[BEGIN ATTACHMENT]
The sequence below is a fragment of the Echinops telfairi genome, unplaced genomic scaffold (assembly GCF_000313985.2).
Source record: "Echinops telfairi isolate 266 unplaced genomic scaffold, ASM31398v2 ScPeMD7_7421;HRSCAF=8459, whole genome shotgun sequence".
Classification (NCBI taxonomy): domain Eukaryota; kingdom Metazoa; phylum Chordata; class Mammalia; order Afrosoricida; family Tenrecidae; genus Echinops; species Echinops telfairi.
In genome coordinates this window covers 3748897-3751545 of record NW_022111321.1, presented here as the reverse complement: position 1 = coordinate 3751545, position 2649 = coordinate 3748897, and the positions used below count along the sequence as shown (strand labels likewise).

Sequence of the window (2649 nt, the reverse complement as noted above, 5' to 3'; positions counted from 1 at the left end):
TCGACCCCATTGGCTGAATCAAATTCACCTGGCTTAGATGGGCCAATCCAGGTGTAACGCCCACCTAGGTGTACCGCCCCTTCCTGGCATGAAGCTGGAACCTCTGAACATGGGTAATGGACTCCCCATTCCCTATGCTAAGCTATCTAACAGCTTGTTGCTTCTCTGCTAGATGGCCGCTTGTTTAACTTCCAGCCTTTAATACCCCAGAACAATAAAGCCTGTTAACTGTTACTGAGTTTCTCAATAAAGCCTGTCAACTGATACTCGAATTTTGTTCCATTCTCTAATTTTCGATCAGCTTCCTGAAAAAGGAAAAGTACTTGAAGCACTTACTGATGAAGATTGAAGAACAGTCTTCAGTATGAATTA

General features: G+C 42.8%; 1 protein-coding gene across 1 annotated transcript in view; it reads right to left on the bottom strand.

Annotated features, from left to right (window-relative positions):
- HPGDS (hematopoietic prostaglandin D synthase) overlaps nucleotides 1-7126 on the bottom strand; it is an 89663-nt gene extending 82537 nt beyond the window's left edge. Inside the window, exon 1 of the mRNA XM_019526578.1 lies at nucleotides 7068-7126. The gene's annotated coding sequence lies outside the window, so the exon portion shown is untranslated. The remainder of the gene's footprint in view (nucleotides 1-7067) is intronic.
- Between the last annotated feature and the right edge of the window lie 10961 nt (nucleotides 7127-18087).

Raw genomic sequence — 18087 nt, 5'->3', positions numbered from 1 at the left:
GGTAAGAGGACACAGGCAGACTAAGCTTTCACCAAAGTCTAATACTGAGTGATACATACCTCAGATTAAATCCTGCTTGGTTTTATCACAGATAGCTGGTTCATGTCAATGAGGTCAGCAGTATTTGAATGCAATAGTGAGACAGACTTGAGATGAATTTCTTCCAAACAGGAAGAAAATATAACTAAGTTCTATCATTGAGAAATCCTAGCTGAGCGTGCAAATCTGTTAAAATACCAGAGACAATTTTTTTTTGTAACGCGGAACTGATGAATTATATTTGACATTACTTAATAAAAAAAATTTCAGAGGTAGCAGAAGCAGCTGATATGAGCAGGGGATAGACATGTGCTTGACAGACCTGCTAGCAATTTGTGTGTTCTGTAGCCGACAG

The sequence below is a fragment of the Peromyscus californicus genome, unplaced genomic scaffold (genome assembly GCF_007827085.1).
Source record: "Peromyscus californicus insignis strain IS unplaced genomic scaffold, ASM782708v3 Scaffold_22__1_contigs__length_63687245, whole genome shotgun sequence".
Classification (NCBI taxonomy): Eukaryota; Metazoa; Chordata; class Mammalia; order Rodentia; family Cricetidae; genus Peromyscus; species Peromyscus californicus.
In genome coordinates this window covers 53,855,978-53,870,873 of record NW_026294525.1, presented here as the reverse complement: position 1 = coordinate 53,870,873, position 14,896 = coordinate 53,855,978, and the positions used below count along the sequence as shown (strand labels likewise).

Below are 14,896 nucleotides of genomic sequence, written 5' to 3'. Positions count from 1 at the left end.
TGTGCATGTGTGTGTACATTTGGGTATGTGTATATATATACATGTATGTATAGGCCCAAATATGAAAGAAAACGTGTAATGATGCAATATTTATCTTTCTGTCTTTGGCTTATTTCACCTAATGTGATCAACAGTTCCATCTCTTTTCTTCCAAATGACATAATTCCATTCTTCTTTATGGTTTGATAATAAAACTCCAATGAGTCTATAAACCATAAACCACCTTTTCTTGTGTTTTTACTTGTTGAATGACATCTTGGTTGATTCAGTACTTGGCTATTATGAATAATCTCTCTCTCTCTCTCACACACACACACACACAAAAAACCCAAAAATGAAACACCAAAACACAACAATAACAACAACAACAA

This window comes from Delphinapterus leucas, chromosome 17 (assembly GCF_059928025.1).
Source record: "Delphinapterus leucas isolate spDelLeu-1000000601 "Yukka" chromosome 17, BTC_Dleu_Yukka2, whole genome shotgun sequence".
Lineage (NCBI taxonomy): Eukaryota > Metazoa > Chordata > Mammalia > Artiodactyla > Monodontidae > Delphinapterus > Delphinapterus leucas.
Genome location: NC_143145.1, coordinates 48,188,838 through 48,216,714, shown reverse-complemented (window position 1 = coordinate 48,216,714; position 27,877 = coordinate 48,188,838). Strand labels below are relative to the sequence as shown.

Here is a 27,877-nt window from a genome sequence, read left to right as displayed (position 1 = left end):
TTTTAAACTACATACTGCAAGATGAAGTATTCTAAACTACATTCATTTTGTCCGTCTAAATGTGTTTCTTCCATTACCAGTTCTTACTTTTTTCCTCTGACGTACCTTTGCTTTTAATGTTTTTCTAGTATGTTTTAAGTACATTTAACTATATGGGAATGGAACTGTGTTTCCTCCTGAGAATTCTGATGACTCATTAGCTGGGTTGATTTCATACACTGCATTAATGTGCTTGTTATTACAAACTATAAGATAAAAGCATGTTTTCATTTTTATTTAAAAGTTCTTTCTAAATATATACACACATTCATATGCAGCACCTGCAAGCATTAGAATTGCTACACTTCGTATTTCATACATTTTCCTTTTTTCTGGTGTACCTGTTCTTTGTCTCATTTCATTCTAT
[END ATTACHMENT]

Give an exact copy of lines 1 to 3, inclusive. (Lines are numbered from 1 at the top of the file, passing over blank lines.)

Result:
The sequence below is a fragment of the Echinops telfairi genome, unplaced genomic scaffold (assembly GCF_000313985.2).
Source record: "Echinops telfairi isolate 266 unplaced genomic scaffold, ASM31398v2 ScPeMD7_7421;HRSCAF=8459, whole genome shotgun sequence".
Classification (NCBI taxonomy): domain Eukaryota; kingdom Metazoa; phylum Chordata; class Mammalia; order Afrosoricida; family Tenrecidae; genus Echinops; species Echinops telfairi.